May 18, 2012

Review: Graceling

By: Kristin Cashore
Published: October 2008 by Houghton Mifflin Harcourt
Format: Hardback, 471 pages
First Reviewed: September 2010
Buy: Barnes & Noble//Books-A-Million//Amazon//Book Depository
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In a world where people born with an extreme skill are feared and exploited, Katsa carries the burden of a skill even she despises: the Grace of killing.

Katsa has been able to kill a man with her bare hands since she was eight—she’s a Graceling, one of the rare people in her land born with an extreme skill. As niece of the king, she should be able to live a life of privilege, but Graced as she is with killing, she is forced to work as the king’s thug.

She never expects to fall in love with beautiful Prince Po.

She never expects to learn the truth behind her Grace—or the terrible secret that lies hidden far away . . . a secret that could destroy all seven kingdoms with words alone.

Rating: 2/5

I bought this because a lot of people had recommended it and praised it. I hadn't really heard anything negative about this book. So I was excited to read it, but sadly, it didn't live completely up to my expectations.

I liked the setting, but I'll admit to being highly confused at points. Granted, complicated fantasy settings have always confused me, so it could just be me. But once I got settled into a setting, I liked it. It fit well. It was the transitions that got me confused the most, though.

Overall, I didn't love the characters. Throughout, I thought they were just okay. At times I would start to like them, but then I would get pulled away from them and stop caring. I didn't really start to care until the end, which I wished wasn't the case. I liked Katsa and Po the most, but I wished Katsa was a bit more developed. I never truly felt connected to her. And same with Po. And I hardly cared for (or even was able to distinguish) the minor characters. The characters were just okay for me.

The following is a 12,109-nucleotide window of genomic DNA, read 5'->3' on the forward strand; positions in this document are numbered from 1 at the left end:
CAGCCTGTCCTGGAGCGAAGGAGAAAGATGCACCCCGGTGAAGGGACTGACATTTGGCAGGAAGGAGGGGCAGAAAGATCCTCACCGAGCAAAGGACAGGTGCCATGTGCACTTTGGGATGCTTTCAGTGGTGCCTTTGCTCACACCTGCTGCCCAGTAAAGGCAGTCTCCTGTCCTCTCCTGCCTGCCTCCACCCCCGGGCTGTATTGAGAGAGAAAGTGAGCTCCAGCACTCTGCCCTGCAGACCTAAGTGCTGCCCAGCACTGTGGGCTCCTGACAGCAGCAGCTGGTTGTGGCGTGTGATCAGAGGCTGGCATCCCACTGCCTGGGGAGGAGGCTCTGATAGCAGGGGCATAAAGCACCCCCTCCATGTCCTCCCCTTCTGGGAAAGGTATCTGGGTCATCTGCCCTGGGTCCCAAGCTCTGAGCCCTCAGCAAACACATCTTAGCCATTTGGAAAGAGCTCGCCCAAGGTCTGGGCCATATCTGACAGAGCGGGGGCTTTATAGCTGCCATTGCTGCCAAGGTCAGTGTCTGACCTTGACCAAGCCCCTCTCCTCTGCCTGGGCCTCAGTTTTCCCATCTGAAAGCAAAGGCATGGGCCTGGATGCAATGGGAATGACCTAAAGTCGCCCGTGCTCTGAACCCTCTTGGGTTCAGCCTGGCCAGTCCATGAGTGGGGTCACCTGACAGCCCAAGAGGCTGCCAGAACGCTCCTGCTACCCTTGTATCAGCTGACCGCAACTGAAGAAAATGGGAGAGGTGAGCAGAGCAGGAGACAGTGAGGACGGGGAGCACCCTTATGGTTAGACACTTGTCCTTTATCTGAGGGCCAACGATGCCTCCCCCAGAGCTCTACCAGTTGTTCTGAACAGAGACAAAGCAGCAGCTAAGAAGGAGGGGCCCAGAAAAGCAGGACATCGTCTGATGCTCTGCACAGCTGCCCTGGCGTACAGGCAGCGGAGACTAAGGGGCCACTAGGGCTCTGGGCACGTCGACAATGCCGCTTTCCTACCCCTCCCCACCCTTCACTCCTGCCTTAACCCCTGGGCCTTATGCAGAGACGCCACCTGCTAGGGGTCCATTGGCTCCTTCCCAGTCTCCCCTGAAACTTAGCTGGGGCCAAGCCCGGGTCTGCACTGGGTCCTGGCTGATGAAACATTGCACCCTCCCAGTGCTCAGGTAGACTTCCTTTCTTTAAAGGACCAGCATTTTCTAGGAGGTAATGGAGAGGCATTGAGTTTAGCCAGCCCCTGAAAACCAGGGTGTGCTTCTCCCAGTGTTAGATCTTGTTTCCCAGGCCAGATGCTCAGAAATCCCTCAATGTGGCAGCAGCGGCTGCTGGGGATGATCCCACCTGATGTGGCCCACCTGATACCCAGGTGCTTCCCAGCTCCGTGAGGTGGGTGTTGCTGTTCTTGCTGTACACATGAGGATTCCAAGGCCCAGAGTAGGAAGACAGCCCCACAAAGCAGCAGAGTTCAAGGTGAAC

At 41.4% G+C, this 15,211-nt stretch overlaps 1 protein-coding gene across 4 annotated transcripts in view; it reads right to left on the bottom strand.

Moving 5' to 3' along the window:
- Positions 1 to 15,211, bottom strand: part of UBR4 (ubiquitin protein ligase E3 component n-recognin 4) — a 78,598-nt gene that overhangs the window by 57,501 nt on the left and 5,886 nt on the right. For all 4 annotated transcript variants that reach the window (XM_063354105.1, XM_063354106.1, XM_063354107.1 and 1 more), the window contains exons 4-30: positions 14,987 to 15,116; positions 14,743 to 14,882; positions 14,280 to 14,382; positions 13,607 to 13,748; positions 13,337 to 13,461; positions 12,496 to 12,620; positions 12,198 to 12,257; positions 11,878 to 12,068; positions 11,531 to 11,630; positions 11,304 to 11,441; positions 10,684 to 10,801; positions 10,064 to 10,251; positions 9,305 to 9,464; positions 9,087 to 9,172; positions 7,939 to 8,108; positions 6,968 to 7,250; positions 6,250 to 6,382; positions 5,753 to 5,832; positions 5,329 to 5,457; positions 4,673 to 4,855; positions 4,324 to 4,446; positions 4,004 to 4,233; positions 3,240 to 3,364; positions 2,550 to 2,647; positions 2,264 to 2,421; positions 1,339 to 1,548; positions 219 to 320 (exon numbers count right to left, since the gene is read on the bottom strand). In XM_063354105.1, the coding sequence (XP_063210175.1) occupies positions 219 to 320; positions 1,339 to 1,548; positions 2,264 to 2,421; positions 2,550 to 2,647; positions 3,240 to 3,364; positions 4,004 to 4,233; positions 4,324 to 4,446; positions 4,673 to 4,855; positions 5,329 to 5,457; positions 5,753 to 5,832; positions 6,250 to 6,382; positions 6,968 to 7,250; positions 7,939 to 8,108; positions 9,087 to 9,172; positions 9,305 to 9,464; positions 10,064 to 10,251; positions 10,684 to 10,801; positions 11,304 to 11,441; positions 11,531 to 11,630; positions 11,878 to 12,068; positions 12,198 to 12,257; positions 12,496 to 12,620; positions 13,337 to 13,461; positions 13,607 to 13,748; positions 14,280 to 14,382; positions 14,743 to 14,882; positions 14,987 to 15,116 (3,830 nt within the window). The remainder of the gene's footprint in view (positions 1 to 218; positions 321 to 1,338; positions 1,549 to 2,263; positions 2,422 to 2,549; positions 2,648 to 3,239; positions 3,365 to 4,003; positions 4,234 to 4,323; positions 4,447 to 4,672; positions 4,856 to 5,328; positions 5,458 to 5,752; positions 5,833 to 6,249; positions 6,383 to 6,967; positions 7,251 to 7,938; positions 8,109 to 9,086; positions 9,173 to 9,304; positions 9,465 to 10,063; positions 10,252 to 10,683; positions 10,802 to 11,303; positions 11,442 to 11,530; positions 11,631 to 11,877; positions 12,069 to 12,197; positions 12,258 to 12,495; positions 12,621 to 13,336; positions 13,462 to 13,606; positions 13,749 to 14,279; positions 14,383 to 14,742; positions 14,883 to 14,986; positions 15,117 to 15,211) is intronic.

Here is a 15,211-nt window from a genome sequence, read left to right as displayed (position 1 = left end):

I'm not really a fan of Cashore's style, I'll admit. While she does have some nice imagery and fluidity at times, I felt she had way too many "She" sentences. It made me lose interest a lot of times because nearly every sentence in a paragraph (and sometimes on a whole page) would start with "She." And she interrupted the dialogue too much for me. Instead of letting the characters say a complete sentence, she'd stop mid-sentence and drop a "she/he said" and then continue the sentence. It took me out of the story a lot. Also, I don't think the voice and dialogue were consistent. At times, they were modern, as though an everyday person was speak, but then they'd start talking like back in the medieval days. It felt out of place a lot of the times, so I was never able to really grasp the language or the sounds of the characters.

In the beginning, I wasn't sure about the plot. There were some intriguing scenes happening, but then I lost interest (almost completely) for about 50-60 pages. After that, though, it started to pick up and I finished it in one setting. There were some scenes I loved, and the further I got into it, the more I started to love it. I think some of the stuff could have been drawn out more vividly and other things cut back a bit. And I wasn't too sure how I liked the ending. I felt it was too abrupt. Interesting, but abrupt. Overall, though, I liked the plot. It was original, and it held some very intriguing elements.

Will I read it again? Maybe; things might make more sense. Did I like it? Some of it. I just didn't connect with the writing, and that's my biggest pet peeve.

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